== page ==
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“Speak to the Moon”

In Nishina Crater, silence.

Inside the Kaguya 6 lander, Itō’s voice, reading off the vehicle’s current power, fuel stores, oxygen tanks, and more.

On Tanegashima Island, hundreds of thousands of kilometers away, dozens of other voices doing the same, in the calm tone of accountants checking their figures.

In Kemuriyama’s heart, a poem.

I owe thanks for this story to Larry Hammer. Not only because it quotes his translations of two Heian-era Japanese poems, but because a blog post of his inspired it, by drawing my attention to certain aspects of “The Tale of the Bamboo-Cutter,” a tenth-century story that may be the oldest surviving Japanese prose narrative. I never expected that inspiration to turn into one of the most science-fictional things I’ve written — as you can tell from the opening, the main character here is an astronaut — but sometimes you have to go where the idea takes you.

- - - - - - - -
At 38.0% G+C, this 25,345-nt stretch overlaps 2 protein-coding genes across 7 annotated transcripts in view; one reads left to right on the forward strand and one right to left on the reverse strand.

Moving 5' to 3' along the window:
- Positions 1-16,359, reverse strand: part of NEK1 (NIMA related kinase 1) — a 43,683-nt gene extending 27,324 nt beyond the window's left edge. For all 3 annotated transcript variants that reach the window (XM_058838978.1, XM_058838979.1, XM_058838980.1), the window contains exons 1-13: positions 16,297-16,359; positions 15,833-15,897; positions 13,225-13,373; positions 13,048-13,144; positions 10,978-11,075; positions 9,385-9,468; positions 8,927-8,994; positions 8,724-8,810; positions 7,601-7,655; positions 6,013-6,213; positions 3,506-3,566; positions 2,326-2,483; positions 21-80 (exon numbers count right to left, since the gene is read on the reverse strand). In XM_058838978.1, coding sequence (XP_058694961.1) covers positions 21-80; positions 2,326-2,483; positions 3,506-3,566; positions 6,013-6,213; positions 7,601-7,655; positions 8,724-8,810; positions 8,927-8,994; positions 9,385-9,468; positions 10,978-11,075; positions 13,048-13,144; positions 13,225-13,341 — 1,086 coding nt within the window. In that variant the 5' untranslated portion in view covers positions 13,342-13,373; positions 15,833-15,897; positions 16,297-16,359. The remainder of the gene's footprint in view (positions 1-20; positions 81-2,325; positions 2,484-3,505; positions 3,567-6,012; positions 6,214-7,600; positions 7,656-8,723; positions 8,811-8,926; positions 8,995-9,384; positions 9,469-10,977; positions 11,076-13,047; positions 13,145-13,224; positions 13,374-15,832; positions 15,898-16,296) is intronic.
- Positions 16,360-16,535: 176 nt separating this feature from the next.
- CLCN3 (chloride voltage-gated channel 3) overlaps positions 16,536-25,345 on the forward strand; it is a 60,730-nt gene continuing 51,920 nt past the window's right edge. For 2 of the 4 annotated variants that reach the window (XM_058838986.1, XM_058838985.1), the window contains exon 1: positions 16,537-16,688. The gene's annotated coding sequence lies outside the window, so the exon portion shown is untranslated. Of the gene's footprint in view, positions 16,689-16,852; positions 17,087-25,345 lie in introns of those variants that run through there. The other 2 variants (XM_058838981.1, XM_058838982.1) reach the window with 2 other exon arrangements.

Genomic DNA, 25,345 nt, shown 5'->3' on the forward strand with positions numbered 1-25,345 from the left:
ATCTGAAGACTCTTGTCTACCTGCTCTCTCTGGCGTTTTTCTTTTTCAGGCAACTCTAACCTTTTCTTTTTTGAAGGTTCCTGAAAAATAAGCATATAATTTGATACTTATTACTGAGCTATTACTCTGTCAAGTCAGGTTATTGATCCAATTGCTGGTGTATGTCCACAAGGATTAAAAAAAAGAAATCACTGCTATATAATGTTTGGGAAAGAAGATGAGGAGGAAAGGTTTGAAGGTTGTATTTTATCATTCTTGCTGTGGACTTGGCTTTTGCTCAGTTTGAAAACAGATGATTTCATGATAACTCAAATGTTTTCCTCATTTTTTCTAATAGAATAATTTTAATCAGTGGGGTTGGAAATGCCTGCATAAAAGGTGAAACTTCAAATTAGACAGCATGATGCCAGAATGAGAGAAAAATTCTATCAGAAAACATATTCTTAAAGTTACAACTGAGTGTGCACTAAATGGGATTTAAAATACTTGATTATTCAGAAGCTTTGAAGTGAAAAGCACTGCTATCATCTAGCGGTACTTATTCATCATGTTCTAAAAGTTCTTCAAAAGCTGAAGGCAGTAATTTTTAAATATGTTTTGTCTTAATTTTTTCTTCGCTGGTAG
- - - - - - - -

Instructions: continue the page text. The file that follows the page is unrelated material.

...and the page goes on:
Thanks also to my friends Daniel Starr, for a helpful critique, and Erin Smith, a NASA scientist who is eternally patient with the random questions I fling her way!

“Speak to the Moon” is my first-ever sale to the venerable Magazine of Fantasy and Science Fiction, and is due to be published in 2021.